[Thematic day] Integrating digital technologies in my teaching within the new spatial dimensions of learning spaces
Brig and online
Three professors will share their experiences, tricks and tips with the inverted classroom.
You are cordially invited to attend our upcoming webinar on the Inverted Classroom model. Are you facing the challenge of not having enough time in class to cover theory and work on applications or discuss current issues? Are you looking for ways to engage your students in large classes, whether on-campus or online? The inverted classroom model might be the solution you are looking for.
Join us as we explore the opportunities and challenges of this innovative approach to teaching and learning with our expert speakers, Dr. Christian Spannagel, Dr. Ichino, and Dr. Seki. Dr. Spannagel will explain how inverted classrooms work, the opportunities they offer, and share tips and tricks for the implementation of a good inverted classroom. Dr. Ichino and Dr. Seki will share the results of a research project comparing the effect on learning of moving to an inverted classroom in an on-campus and online setting, in a very large class (around 200 students in an introductory course in economics). Their results show that although inverting the classroom has a somewhat negative effect on learning in in-person settings, it has a positive effect in online settings.
Don't miss this opportunity to learn from experts in the field and gain valuable insights on how to improve student engagement and make the most of your synchronous sessions in large classes and online learning environments.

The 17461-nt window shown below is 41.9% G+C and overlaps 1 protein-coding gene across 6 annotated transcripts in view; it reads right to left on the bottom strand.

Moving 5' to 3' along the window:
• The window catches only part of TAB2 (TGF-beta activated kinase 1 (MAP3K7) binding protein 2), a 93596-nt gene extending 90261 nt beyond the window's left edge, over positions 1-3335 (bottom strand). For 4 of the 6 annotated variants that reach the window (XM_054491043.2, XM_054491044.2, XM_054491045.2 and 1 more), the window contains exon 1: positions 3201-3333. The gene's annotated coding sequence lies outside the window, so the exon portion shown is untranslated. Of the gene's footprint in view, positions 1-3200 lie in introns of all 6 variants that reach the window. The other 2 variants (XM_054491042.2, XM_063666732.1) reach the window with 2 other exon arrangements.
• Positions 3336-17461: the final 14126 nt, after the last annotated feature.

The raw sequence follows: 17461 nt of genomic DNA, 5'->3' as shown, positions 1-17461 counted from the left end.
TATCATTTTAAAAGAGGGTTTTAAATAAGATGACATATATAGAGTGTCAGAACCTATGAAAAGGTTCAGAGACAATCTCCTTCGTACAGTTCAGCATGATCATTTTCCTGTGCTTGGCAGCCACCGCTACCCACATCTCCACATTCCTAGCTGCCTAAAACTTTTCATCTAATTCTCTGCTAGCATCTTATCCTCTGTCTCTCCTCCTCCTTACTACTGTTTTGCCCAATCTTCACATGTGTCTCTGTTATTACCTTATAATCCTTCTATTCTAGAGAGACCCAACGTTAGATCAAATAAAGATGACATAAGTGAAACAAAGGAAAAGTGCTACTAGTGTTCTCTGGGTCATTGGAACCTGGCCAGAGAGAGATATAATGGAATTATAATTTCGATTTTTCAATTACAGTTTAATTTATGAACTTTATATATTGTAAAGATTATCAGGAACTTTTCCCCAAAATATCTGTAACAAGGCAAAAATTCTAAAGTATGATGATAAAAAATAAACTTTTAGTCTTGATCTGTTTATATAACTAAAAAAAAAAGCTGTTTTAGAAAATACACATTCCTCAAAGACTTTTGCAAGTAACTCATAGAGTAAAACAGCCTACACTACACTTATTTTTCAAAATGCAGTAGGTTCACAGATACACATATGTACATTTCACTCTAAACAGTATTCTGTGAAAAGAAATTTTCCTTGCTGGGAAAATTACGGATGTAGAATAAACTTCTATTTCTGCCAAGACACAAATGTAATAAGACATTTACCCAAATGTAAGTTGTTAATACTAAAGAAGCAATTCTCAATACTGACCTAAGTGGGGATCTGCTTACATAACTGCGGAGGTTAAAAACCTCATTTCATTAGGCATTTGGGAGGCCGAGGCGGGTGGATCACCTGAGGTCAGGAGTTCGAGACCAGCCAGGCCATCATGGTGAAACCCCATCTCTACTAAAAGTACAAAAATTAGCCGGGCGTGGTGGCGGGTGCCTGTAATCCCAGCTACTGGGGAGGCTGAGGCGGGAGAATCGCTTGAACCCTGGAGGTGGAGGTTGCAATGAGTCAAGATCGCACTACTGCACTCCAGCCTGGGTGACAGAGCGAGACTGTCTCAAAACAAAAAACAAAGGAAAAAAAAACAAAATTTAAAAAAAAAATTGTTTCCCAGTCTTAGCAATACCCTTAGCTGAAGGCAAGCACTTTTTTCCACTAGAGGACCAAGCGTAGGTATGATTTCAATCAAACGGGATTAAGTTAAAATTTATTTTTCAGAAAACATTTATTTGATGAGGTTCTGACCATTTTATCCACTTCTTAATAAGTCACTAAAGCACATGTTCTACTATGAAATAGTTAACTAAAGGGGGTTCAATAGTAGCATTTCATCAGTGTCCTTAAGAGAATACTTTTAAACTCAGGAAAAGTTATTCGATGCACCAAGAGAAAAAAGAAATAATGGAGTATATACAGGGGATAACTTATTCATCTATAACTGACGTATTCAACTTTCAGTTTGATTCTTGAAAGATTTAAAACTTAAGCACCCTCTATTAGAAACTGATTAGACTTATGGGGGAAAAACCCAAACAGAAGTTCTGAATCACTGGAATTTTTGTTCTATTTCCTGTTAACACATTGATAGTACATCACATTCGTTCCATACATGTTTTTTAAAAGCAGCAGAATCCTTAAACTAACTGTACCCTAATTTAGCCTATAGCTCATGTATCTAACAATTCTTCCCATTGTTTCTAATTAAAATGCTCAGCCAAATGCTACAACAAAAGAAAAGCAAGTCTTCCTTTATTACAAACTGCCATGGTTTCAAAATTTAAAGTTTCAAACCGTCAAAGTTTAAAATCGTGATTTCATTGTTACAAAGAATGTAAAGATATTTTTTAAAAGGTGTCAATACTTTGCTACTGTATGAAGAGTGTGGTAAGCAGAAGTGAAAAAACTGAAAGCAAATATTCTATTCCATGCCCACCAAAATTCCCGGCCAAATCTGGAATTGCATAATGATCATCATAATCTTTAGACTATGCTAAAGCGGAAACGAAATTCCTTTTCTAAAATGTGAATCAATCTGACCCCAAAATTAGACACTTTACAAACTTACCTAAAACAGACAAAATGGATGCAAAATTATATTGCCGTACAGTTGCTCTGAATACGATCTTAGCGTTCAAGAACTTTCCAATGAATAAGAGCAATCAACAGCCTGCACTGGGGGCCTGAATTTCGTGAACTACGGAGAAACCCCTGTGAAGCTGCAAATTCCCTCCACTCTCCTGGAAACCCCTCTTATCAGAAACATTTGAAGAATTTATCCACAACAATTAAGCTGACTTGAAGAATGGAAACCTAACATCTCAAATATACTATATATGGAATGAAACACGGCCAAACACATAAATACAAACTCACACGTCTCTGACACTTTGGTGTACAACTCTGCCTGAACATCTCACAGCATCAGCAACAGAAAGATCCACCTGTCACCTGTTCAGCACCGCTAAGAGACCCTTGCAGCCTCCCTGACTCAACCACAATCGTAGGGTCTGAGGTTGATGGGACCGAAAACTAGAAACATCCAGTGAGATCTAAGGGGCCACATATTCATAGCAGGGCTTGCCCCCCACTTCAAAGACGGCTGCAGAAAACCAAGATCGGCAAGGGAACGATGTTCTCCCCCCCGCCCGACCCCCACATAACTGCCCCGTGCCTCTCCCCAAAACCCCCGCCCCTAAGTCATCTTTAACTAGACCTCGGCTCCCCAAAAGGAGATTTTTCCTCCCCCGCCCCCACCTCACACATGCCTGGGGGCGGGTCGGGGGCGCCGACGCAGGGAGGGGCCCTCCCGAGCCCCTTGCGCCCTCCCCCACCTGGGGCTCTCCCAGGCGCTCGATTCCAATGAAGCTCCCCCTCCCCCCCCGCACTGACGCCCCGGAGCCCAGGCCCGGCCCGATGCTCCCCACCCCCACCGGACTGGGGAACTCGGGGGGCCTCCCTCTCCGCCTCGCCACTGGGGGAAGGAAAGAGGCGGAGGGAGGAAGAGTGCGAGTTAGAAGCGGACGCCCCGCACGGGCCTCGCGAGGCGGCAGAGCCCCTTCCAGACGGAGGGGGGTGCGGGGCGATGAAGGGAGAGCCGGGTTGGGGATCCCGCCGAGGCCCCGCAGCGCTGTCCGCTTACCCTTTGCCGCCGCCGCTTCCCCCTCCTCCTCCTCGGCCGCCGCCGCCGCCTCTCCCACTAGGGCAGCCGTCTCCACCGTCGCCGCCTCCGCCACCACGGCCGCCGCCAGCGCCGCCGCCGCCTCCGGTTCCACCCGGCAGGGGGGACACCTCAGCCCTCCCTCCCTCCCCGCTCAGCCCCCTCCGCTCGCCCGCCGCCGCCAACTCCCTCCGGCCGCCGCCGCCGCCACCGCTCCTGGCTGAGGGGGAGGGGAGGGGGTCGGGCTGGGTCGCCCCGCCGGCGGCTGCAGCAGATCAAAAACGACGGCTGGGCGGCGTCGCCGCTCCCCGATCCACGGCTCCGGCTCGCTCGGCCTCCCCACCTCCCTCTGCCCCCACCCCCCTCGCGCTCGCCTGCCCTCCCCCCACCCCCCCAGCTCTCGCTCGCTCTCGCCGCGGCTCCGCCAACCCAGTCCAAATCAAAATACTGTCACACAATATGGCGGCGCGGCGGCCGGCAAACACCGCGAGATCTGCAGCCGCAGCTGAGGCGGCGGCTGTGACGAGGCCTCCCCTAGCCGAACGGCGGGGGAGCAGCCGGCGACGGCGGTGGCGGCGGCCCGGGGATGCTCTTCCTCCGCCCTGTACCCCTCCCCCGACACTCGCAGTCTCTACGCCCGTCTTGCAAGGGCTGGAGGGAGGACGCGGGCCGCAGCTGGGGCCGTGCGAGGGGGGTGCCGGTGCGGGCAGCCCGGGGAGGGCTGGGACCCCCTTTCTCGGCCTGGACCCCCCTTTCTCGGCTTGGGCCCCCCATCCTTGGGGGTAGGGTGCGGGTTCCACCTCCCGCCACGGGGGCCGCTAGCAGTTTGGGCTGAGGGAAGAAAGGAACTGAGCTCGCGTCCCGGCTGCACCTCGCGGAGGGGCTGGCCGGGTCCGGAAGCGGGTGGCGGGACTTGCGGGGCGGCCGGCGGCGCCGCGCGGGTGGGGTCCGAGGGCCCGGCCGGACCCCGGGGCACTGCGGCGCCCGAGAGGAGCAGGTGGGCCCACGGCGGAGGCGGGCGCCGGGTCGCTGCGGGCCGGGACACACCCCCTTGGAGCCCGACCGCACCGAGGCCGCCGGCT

When: Wednesday, March 08th, 2023 from 12:00 to 13:30
Where: Online - https://fernuni.zoom.us/j/61893647706
Christian Spannagel studied computer science at Darmstadt University of Technology. He received his doctorate on the use of digital tools in schools at Ludwigsburg University of Education. Now he is professor for mathematics and computer science education at Heidelberg University of Education. His research interests are the implementation of the inverted classroom in higher education and in schools, the use of digital media and tools in education, and open science. He has twice received the State Teaching Award of the State of Baden-Württemberg for the use of digital technologies in university teaching.
Yasukazu Ichino, Ph.D. in economics : I am a professor at the College of Economics in Ritsumeikan University, Japan. My current research interests are in international trade theory and teaching economics. After getting my doctoral degree from University of Washington in 2002, I worked at the department of Economics of Konan University in Kobe, Japan, until 2019. Then, I moved to Ritsumeikan University. Although I like both teaching and doing research, now I identify myself as a teacher rather than a researcher. I have fun preparing for class. I started implementing a flipped classroom in 2017, and now I am working on a research to evaluate the effect of the flipped classroom on students' learning.
Mai Seki : After I completed my B.A. at ICU in 2004 and M.P.P. at the University of Tokyo in 2006, both in Japan, I received a Ph.D. in Economics in 2012 from the University of Wisconsin Madison, U.S.A. I worked for the Bank of Canada, then at the JICA research institute, where I analyzed the impact of development projects in Asia and Africa. Since 2018, I have been working at the Economics department of Ritsumeikan University as an associate professor. My technical expertise is applied micro econometrics, and the interest of the study is labor economics and economics of education, anything related to human capital development (whether it is about developed or developing country)!
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